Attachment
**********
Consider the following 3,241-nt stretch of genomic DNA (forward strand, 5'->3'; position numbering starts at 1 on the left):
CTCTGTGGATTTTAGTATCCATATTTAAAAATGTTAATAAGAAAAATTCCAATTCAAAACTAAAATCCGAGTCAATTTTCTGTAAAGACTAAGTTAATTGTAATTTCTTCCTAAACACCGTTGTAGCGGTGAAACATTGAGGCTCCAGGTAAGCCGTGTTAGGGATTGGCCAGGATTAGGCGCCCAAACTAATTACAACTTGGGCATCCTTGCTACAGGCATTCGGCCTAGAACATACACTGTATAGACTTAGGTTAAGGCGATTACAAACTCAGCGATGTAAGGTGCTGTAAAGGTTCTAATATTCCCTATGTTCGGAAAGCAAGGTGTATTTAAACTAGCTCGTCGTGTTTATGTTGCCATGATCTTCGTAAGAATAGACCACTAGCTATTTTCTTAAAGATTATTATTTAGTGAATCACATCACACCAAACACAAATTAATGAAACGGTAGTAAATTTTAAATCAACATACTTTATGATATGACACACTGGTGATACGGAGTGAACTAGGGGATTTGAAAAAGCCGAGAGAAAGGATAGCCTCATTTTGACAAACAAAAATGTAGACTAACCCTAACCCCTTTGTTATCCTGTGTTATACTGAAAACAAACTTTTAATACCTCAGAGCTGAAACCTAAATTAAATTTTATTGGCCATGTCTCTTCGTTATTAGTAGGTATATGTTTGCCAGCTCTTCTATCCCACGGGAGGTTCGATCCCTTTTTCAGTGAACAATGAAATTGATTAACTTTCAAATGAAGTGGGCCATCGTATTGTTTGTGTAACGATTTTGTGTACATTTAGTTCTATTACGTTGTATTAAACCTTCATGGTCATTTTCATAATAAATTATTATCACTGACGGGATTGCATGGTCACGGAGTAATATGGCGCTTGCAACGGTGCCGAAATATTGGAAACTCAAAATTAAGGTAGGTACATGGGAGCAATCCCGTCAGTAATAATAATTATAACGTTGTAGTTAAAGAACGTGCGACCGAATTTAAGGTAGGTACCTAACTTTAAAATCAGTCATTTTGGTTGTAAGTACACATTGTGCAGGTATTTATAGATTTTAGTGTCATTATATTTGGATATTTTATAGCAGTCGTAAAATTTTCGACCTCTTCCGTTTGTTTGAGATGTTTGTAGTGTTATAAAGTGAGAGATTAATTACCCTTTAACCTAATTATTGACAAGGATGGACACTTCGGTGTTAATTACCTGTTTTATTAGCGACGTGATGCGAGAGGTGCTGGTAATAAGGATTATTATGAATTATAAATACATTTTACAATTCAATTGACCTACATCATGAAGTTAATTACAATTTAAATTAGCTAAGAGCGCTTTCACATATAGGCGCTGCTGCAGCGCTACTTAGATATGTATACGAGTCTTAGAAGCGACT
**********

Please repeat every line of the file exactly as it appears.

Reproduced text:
Consider the following 3,241-nt stretch of genomic DNA (forward strand, 5'->3'; position numbering starts at 1 on the left):
CTCTGTGGATTTTAGTATCCATATTTAAAAATGTTAATAAGAAAAATTCCAATTCAAAACTAAAATCCGAGTCAATTTTCTGTAAAGACTAAGTTAATTGTAATTTCTTCCTAAACACCGTTGTAGCGGTGAAACATTGAGGCTCCAGGTAAGCCGTGTTAGGGATTGGCCAGGATTAGGCGCCCAAACTAATTACAACTTGGGCATCCTTGCTACAGGCATTCGGCCTAGAACATACACTGTATAGACTTAGGTTAAGGCGATTACAAACTCAGCGATGTAAGGTGCTGTAAAGGTTCTAATATTCCCTATGTTCGGAAAGCAAGGTGTATTTAAACTAGCTCGTCGTGTTTATGTTGCCATGATCTTCGTAAGAATAGACCACTAGCTATTTTCTTAAAGATTATTATTTAGTGAATCACATCACACCAAACACAAATTAATGAAACGGTAGTAAATTTTAAATCAACATACTTTATGATATGACACACTGGTGATACGGAGTGAACTAGGGGATTTGAAAAAGCCGAGAGAAAGGATAGCCTCATTTTGACAAACAAAAATGTAGACTAACCCTAACCCCTTTGTTATCCTGTGTTATACTGAAAACAAACTTTTAATACCTCAGAGCTGAAACCTAAATTAAATTTTATTGGCCATGTCTCTTCGTTATTAGTAGGTATATGTTTGCCAGCTCTTCTATCCCACGGGAGGTTCGATCCCTTTTTCAGTGAACAATGAAATTGATTAACTTTCAAATGAAGTGGGCCATCGTATTGTTTGTGTAACGATTTTGTGTACATTTAGTTCTATTACGTTGTATTAAACCTTCATGGTCATTTTCATAATAAATTATTATCACTGACGGGATTGCATGGTCACGGAGTAATATGGCGCTTGCAACGGTGCCGAAATATTGGAAACTCAAAATTAAGGTAGGTACATGGGAGCAATCCCGTCAGTAATAATAATTATAACGTTGTAGTTAAAGAACGTGCGACCGAATTTAAGGTAGGTACCTAACTTTAAAATCAGTCATTTTGGTTGTAAGTACACATTGTGCAGGTATTTATAGATTTTAGTGTCATTATATTTGGATATTTTATAGCAGTCGTAAAATTTTCGACCTCTTCCGTTTGTTTGAGATGTTTGTAGTGTTATAAAGTGAGAGATTAATTACCCTTTAACCTAATTATTGACAAGGATGGACACTTCGGTGTTAATTACCTGTTTTATTAGCGACGTGATGCGAGAGGTGCTGGTAATAAGGATTATTATGAATTATAAATACATTTTACAATTCAATTGACCTACATCATGAAGTTAATTACAATTTAAATTAGCTAAGAGCGCTTTCACATATAGGCGCTGCTGCAGCGCTACTTAGATATGTATACGAGTCTTAGAAGCGACT